We all know how much of an impact credit has on our daily lives. Yet, credit is one of those subjects that is so misunderstood in today’s society. Most people have a vague idea of what a credit score is but have no idea what can influence it. This leads people to have false ideas about credit, and what can be done to improve it.
This also leads some people to make mistakes that could ruin their credit without them even knowing. Let’s take a closer look at the most common myths and misconceptions about credit, and some of the truth behind them.
1. You Can Get Blacklisted
A lot of people think that there is this mysterious list out there with all the names of people with bad credit that lenders should avoid giving loans to. As a matter of fact, 90% percent interviewed in a Totally Money survey thought that it was possible to get on a “credit blacklist” that would make it nearly impossible to get a loan.
While some industry employees might mention the term after someone has made multiple unsuccessful applications, there is no list of people with bad credit that all lenders go by. Not only that, but they don’t all rely on one single score either. In reality, all lenders will have their own set of criteria to judge who will be eligible, and the credit score is only one of the factors involved.
As a matter of fact, you can find bad credit loans from lenders that will pay much more attention to your current employment situation to gauge whether you’re eligible for a loan. Very bad credit loans direct lenders like Loan Pig, for instance, will allow you to borrow from £50 to £1500 that can be repaid in as long as 12 months depending on the loan. All you’ll need is to provide proof of income. While they’re obligated to run a credit score search, your income and outgoings will be the main criteria for approval.
2. Missed Payments will Stay on Your Report Forever
A lot of people also seem to think that when entries are made on their credit report, it’s forever. But most of them will have a statute of limitations on them and will be removed after a set period of time.
Bankruptcies and missed payments, for instance, will only stay on your report for a period of 6 years. Also, lenders will usually pay more attention to recent entries. So, if you have some missed payments from a few years ago, but you had a great history so far, it probably won’t have a big impact on your ability to get a loan.
3. It’s Impossible to Intentionally Fix Your Credit
That couldn’t be further from the truth. This myth can be largely attributed to scammy credit report services that promise the moon and charge you for things you could easily do yourself. Know that there are tons of things that you can do to improve your credit score.
The first would be to take care of errors on your credit report. Getting your free statutory copy of your credit report from one of the big 3 credit reporting agencies is the first step in controlling and fixing your credit situation. You’ll be able to see if there are errors and correct them. You’ll also be able to check out your list of debtors and work on a plan.
The next thing you want to do is get in touch with the accounts you can handle, then start working on a repayment plan. However, make sure that the two of you have a pay for deletion agreement. This is when the other party approves to remove the collection from your report once you’ve paid it off. Make sure that you have the agreement down on paper, and that it is stamped with the agency’s letterhead.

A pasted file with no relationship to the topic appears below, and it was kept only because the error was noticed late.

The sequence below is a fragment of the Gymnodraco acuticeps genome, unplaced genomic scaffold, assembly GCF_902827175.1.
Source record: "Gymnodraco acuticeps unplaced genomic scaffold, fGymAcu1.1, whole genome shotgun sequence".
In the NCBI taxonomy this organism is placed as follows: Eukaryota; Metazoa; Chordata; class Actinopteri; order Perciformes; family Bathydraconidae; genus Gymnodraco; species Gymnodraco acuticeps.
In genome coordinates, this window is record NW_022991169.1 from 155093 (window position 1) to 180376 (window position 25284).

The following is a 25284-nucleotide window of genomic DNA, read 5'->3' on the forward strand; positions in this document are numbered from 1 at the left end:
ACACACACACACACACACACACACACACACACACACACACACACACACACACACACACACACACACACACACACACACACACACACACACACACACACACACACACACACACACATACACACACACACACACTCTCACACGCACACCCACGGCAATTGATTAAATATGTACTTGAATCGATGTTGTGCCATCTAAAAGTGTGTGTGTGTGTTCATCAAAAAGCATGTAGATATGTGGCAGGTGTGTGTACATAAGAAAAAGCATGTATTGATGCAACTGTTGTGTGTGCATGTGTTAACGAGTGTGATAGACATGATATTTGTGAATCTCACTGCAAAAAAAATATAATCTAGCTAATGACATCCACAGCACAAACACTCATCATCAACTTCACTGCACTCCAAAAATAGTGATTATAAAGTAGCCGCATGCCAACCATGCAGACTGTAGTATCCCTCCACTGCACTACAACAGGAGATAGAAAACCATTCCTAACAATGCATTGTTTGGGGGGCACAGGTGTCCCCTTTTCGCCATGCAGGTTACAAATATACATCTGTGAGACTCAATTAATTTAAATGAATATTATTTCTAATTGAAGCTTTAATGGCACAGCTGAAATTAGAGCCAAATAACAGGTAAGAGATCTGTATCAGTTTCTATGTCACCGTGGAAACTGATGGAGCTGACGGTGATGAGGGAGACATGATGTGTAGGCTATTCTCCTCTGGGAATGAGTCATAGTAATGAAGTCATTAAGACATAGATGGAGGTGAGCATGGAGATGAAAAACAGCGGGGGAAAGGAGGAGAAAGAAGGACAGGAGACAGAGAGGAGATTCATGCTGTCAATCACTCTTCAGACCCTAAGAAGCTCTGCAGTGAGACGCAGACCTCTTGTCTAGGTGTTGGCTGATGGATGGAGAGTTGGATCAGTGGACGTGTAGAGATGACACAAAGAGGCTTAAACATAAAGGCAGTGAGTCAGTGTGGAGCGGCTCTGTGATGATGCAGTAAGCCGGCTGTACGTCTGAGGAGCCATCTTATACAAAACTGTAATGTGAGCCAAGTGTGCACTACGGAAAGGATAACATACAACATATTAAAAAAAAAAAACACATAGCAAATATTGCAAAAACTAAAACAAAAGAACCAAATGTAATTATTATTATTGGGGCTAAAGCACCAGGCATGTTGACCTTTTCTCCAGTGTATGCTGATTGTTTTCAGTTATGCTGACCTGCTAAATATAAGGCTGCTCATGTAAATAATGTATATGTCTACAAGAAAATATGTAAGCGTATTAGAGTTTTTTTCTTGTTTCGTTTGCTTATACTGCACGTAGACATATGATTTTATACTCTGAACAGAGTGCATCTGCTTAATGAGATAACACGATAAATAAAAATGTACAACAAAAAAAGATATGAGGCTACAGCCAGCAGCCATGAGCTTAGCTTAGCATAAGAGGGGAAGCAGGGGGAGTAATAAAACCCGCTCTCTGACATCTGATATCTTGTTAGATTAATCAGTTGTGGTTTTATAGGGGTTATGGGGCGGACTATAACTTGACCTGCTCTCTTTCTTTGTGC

4. You Should Stop Borrowing if You Want to Improve Your Credit
This might seem counterintuitive, but getting credit is actually one of the best things you can do for your credit. You see, lenders use credit reports for evidence of financial activity. Having low or no activity might actually end up hurting you.
One of the things that you can do is get a credit builder card. These cards tend to have a lower limit and good interest rates. Another option is to go with a secured card. You can get a secured card in exchange for a security deposit, which will be the limit on the credit card. You’ll then be able to use it just like any other credit card and all the activity will be reported to credit bureaus.
Another great thing about secured cards is that you might be able to turn them into regular credit cards after a certain period. This will allow you to build a relationship with the financial institution that issued the card to you and get easier access to some of their other financial products later on.
5. Being on the Electoral Roll Makes No Difference
A lot of people assume that something like being on the electoral roll will have no effect on their credit rating. The truth is that being on the electoral roll is one of the simplest ways to boost your credit.
Not only that, but it could also end up accelerating the application process. If a lender is not able to identify you through the electoral roll, they may ask for another proof of address and identity, which could end up slowing things down.
However, don’t assume that where you live will make a difference. Your address has absolutely no effect on your credit score. But you could have trouble if you don’t notify the credit reference agency of an address change. Lenders might also be wary of candidates who have moved houses too many times over a short time period.
Now that you know a little bit about how credit works, you can start working on maintaining or building it up. Try to get as much information as you can on the subject, and don’t hesitate to speak with an adviser who will help you to improve your credit situation.